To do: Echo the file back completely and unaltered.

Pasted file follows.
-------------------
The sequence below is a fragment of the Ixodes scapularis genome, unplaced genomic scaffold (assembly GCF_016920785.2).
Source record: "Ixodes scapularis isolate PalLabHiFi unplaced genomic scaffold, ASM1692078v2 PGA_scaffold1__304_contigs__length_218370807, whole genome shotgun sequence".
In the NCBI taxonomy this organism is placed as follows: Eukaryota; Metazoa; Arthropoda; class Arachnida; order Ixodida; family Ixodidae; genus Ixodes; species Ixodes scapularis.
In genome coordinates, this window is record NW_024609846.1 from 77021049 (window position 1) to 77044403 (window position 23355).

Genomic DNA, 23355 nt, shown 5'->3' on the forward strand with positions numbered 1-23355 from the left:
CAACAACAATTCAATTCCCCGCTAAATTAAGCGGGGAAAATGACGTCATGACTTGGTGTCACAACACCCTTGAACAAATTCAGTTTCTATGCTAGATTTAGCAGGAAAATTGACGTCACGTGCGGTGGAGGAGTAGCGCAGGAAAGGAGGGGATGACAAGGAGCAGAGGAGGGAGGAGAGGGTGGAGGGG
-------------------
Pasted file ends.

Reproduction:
The sequence below is a fragment of the Ixodes scapularis genome, unplaced genomic scaffold (assembly GCF_016920785.2).
Source record: "Ixodes scapularis isolate PalLabHiFi unplaced genomic scaffold, ASM1692078v2 PGA_scaffold1__304_contigs__length_218370807, whole genome shotgun sequence".
In the NCBI taxonomy this organism is placed as follows: Eukaryota; Metazoa; Arthropoda; class Arachnida; order Ixodida; family Ixodidae; genus Ixodes; species Ixodes scapularis.
In genome coordinates, this window is record NW_024609846.1 from 77021049 (window position 1) to 77044403 (window position 23355).

Genomic DNA, 23355 nt, shown 5'->3' on the forward strand with positions numbered 1-23355 from the left:
CAACAACAATTCAATTCCCCGCTAAATTAAGCGGGGAAAATGACGTCATGACTTGGTGTCACAACACCCTTGAACAAATTCAGTTTCTATGCTAGATTTAGCAGGAAAATTGACGTCACGTGCGGTGGAGGAGTAGCGCAGGAAAGGAGGGGATGACAAGGAGCAGAGGAGGGAGGAGAGGGTGGAGGGG